The article that David posted, Out of Reach, raised some good points and was inspiring to us here at Amyitis. In thinking about this issue and doing some follow-up research I ended up on the San Francisco Permaculture Guild website and saw a posting for volunteers for something called the Free Farm Stand. I immediately got in touch with the folks who organize this remarkable program in our very own city. The stand is “funded” by a community of gardens and gardeners from the mission who bring their harvest together every Sunday. In the spirit of mutual support for our community and fellow gardeners I woke up earlier than normal on my one day off and harvested the greens that have grown, albeit slowly, through a relatively cold bay area winter.
When I arrived at the Farm Stand there was already a veritable bounty of food and a line that stretched out of the park. I introduced myself to Tree, one of the organizers, and was happy to meet a gentle, generous soul happy to have some more to add to an already overflowing table of food. The table was split in half with locally harvested produce on one side and donated food on the other. As I squeezed our greens in I sensed the line of people was eager to get their turn at making their way down the table and getting some of the very free bounty awaiting them. There were baskets of greens, fruit, bread, grains, and volunteers to refill them as they were quickly diminished.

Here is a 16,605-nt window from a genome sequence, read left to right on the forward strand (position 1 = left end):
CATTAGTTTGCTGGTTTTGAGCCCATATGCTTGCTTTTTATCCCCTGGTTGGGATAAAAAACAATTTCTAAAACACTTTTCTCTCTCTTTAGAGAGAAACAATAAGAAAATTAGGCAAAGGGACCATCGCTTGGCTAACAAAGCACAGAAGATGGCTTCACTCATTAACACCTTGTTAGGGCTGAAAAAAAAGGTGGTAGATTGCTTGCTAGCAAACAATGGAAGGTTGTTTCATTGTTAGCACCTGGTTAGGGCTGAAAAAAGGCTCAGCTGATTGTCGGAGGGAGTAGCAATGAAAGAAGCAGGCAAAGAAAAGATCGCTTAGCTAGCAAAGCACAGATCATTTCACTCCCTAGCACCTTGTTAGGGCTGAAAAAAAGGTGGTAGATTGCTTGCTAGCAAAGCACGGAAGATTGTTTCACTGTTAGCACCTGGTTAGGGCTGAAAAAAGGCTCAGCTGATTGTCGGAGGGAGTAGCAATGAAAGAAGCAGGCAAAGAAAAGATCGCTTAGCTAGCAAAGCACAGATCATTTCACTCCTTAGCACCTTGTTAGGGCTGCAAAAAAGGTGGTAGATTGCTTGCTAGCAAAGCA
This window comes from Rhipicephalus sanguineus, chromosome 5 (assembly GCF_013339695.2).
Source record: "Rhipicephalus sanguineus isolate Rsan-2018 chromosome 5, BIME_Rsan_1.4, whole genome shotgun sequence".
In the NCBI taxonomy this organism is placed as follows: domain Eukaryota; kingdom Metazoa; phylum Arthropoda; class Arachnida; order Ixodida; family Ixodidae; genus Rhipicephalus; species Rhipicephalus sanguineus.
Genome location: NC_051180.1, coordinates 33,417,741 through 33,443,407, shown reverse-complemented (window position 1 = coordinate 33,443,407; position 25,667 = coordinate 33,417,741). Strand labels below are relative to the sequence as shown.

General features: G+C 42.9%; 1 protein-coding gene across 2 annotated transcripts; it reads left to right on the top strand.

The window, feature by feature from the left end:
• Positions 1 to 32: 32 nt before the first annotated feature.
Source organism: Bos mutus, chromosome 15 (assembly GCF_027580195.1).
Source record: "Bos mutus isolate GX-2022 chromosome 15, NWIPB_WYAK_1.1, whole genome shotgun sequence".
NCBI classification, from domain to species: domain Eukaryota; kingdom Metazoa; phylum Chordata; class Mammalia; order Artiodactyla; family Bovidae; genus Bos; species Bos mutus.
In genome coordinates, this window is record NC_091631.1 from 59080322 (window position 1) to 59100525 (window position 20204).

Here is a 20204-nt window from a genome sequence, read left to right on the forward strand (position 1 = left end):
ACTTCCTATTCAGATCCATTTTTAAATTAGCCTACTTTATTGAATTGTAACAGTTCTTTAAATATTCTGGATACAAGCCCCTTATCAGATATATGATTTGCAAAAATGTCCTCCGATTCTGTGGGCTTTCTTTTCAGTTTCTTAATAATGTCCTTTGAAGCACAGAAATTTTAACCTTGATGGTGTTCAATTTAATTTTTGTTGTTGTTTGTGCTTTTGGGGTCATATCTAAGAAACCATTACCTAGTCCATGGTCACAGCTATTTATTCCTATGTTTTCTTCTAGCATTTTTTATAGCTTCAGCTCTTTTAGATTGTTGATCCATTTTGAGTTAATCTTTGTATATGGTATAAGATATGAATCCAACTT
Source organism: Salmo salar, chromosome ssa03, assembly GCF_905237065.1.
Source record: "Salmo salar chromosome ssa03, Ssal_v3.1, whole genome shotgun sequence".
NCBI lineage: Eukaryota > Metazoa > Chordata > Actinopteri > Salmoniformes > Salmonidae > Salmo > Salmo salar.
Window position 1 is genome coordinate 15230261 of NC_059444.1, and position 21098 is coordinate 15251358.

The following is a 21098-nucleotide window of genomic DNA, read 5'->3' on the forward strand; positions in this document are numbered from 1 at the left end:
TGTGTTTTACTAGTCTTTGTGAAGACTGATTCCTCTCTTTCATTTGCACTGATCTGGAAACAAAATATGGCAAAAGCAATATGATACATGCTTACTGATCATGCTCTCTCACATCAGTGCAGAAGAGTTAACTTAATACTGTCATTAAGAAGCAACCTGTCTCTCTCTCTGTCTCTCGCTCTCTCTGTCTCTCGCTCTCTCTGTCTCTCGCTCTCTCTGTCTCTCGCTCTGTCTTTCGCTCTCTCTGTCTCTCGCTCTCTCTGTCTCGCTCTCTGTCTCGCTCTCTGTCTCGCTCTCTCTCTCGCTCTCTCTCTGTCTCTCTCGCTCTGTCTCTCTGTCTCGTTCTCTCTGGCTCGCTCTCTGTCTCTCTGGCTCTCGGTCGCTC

The Free Farm Stand happens every Sunday from 1-3pm
Programs like the Free Farm Stand and the food stamp program at San Francisco farmers markets are a good step in the right direction for helping improve access to healthy food for all. One other thing that I would like to add to the problems of access the article Out of Reach covered is the very corrupt system of farm subsidies. They are one of the most important factors contributing to the problem of the cheapest food being the unhealthy preservative and sugar-loaded packaged food. If the subsidies that our tax dollars contribute to went to healthy food we would have far better access for all and a healthier population that would go a long way in reducing the cost of health care in this country. However, that’s a topic for another time and Michael Pollen has covered it pretty thoroughly in recent speeches. I’d like to assert, though, that if we diverted a fraction of subsidies handed out to big agriculture for this purpose we would have a better idea of what a more sustainable food system might look like and whether it would improve both working conditions for farm workers and access to healthy food for all.